When you were a kid you probably had no clue that turning the volume up on your music could lead to health problems. You just enjoyed the music.
You had a good time when you were growing up, going to loud concerts and movies. It may even be normal for you to have experienced loud noise at work. Still, you didn’t think it had any lasting effects.
You probably know differently today. Noise-induced hearing loss can appear in kids as young as 12. But sound is so powerful it can even be used as a weapon.
Can Sound Make You Ill?
In fact, it Can. It’s apparent to doctors and scientists alike that certain sound can make you sick. Here’s why.
How Health is Affected by Loud Noise
Very loud sounds injure the inner ear. You have tiny hairs that pick up +
vibrations after they pass through the membrane of the eardrum. These hairs never regenerate once they are damaged. Many people, as they age, deal with sensorineural hearing loss caused by this.
Harmful volume begins at 85 decibels over an 8 hour time period. If you’re subjected to over 100 dB, long-term damage takes place within 15 minutes. A loud concert is around 120 decibels, which causes instantaneous, irreversible damage.
Cardiovascular health can also be affected by noise. Subjection to loud noise can boost stress hormones, which can contribute to High blood pressure, clogged arteries, obesity, and more. So when people who are exposed to loud noise complain about memory loss and headaches, this could explain why. Cardiovascular health is strongly linked to these symptoms.
Sound as low as 45 decibels can, based on one study, start to have an impact on your hormones and your heart. That’s roughly the volume of somebody with a quiet indoor voice.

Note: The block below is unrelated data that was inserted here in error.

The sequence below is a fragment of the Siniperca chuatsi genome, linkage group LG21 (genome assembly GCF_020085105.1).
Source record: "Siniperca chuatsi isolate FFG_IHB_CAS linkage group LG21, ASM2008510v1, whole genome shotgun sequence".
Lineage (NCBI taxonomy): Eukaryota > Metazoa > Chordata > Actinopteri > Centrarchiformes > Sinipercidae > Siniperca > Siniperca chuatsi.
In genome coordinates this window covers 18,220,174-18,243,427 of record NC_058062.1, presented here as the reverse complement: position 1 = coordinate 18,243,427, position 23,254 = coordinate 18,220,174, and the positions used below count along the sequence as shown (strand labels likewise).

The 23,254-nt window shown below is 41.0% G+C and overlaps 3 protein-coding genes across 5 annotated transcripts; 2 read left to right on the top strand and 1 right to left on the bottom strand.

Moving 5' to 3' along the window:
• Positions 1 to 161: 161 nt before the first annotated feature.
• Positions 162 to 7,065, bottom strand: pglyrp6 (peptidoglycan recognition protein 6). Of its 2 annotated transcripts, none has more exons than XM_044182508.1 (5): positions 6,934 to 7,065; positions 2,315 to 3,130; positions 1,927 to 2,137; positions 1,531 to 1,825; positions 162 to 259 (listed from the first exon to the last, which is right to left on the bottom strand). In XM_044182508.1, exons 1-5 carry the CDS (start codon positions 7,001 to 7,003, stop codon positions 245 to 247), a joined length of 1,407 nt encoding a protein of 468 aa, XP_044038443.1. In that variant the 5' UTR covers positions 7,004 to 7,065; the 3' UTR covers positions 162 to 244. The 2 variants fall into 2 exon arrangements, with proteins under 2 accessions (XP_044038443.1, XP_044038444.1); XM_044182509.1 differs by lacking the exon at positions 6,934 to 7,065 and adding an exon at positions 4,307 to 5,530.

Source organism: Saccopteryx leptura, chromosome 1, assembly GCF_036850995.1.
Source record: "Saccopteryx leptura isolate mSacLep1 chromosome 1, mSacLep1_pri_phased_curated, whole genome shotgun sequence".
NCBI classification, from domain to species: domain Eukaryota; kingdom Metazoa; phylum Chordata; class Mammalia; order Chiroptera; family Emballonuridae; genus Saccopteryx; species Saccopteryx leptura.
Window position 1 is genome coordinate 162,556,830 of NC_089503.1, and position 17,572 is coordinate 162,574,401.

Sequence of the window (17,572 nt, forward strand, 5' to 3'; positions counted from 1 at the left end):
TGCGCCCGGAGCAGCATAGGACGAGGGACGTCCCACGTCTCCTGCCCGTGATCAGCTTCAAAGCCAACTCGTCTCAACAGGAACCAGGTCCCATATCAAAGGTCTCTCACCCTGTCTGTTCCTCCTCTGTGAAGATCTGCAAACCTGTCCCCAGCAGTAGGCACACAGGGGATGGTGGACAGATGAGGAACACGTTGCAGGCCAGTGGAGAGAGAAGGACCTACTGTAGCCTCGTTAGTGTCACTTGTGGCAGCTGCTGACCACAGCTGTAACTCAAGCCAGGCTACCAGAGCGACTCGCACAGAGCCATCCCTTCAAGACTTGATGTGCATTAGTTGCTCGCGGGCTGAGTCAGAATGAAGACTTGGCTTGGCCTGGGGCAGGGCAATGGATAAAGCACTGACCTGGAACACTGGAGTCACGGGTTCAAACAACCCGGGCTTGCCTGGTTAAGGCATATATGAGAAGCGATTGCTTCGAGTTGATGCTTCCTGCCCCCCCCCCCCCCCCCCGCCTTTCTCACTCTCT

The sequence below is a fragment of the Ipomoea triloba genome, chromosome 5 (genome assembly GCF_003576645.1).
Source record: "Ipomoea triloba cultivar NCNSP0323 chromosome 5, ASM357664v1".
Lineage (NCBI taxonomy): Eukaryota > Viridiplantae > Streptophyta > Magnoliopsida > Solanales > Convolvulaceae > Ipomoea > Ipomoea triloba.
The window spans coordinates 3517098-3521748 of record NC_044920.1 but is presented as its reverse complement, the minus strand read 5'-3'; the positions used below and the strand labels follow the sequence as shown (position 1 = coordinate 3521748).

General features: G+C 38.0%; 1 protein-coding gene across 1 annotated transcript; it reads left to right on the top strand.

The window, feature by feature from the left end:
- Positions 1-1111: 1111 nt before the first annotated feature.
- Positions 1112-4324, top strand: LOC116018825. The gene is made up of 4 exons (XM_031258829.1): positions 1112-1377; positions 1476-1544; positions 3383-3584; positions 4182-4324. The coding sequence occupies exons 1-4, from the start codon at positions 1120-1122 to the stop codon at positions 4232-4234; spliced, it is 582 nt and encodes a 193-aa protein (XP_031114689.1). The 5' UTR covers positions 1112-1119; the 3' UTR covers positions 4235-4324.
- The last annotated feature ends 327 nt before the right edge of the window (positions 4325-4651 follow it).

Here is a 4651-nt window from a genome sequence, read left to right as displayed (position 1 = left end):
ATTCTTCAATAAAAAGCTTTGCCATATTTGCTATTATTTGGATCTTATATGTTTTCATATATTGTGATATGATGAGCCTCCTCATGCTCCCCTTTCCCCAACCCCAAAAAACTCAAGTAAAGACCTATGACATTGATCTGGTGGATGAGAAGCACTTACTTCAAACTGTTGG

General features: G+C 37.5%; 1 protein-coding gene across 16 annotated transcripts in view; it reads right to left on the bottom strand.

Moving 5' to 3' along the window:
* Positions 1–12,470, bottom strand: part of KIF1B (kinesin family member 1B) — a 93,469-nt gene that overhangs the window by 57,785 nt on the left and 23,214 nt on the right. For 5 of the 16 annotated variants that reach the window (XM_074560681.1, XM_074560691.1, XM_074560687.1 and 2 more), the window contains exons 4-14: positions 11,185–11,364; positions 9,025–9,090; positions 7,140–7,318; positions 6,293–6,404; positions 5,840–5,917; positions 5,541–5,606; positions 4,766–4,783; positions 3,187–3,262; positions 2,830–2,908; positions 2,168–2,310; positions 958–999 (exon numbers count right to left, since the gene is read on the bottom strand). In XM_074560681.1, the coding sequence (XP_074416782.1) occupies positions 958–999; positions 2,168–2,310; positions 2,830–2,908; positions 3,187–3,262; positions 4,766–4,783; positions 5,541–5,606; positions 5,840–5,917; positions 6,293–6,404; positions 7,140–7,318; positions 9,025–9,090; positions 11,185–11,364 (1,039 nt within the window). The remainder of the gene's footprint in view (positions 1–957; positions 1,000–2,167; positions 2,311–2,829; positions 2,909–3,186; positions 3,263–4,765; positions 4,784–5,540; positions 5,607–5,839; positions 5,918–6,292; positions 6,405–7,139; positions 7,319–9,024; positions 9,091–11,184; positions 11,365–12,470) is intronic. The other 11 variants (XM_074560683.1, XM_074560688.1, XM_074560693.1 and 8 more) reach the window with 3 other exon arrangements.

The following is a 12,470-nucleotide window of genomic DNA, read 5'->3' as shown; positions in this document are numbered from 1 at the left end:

Your Health is Affected by Certain Sound Frequencies – Here’s How
Cuban diplomats became sick after being exposed to certain sounds a few years ago. This sound wasn’t at a very loud volume. They were able to block it out with a tv. So how could this type of sound cause people to get sick?
Frequency is the answer.
High frequency sounds such as the one experienced in Cuba can do appreciable harm at lower volumes.
Have you ever cringed when somebody scratched their nails on a chalkboard? Have you ever pleaded with a co-worker to stop as they press their fingers over a folded piece of paper? Does the shrill sound of a violin put you on edge?
If you’ve felt the energy of high-pitched sounds, the pain you felt was actually damage happening to your hearing. The damage may have become permanent if you’ve subjected yourself to this kind of sound repeatedly for longer periods of time.
Studies have also discovered that you don’t even have to be able to hear the sound. High-pitched sounds emanating from sensors, trains, machinery, and other man-made devices may be emitting frequencies that do damage with sustained exposure.
Extremely low-frequency sound called “infrasound” can also affect your health. The vibrations can make you feel disoriented and physically sick. Some even experience flashes of light and color that are typical in migraine sufferers.
How You Can Protect Your Hearing
Know how certain sounds make you feel. Limit your exposure if certain sounds make you feel pain or other symptoms. Pain is frequently a warning sign of damage.
In order to know how your hearing may be changing over time, get in touch with a hearing specialist for an examination.